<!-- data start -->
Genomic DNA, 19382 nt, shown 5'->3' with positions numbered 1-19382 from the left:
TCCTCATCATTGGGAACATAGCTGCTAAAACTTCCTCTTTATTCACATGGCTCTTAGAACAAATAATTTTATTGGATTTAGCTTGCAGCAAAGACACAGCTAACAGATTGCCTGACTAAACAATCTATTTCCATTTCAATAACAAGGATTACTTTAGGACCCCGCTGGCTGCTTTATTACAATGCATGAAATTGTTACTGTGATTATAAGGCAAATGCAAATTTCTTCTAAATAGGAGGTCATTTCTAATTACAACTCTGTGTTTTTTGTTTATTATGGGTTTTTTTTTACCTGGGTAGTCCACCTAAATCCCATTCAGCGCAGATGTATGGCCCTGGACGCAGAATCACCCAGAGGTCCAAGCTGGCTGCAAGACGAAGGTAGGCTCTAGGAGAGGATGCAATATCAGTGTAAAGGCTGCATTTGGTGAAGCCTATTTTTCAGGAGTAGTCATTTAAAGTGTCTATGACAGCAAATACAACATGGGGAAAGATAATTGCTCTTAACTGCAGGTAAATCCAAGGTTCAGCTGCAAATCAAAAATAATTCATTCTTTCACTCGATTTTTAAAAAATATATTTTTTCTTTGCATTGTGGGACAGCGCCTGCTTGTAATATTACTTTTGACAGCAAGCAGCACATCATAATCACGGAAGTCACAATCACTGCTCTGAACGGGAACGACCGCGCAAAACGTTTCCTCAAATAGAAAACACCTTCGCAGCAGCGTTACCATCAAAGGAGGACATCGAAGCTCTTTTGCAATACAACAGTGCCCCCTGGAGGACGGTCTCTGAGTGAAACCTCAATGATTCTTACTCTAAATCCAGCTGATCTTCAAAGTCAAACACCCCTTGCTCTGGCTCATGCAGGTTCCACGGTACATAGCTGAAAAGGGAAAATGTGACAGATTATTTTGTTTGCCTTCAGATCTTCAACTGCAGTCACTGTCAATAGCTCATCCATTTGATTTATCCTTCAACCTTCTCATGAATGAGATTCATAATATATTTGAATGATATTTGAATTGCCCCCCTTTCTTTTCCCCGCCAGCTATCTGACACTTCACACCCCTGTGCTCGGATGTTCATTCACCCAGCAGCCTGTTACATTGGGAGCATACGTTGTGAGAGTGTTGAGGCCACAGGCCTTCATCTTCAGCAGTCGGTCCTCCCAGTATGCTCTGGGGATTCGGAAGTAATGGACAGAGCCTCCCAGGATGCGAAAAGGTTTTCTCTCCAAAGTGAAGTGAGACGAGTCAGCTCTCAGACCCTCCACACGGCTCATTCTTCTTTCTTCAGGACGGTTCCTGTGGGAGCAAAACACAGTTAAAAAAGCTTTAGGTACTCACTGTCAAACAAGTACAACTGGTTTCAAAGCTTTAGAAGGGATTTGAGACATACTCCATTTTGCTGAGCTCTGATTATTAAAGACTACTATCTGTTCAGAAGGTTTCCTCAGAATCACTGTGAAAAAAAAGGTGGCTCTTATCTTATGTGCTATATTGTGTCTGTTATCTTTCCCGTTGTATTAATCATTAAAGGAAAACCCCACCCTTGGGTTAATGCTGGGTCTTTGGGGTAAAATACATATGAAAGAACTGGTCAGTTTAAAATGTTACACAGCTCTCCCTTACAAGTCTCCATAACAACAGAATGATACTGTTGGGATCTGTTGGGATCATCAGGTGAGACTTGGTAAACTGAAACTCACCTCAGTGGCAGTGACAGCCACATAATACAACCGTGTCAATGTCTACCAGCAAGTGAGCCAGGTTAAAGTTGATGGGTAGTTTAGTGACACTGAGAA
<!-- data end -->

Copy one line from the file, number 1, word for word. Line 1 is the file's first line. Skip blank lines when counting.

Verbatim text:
Genomic DNA, 19382 nt, shown 5'->3' with positions numbered 1-19382 from the left: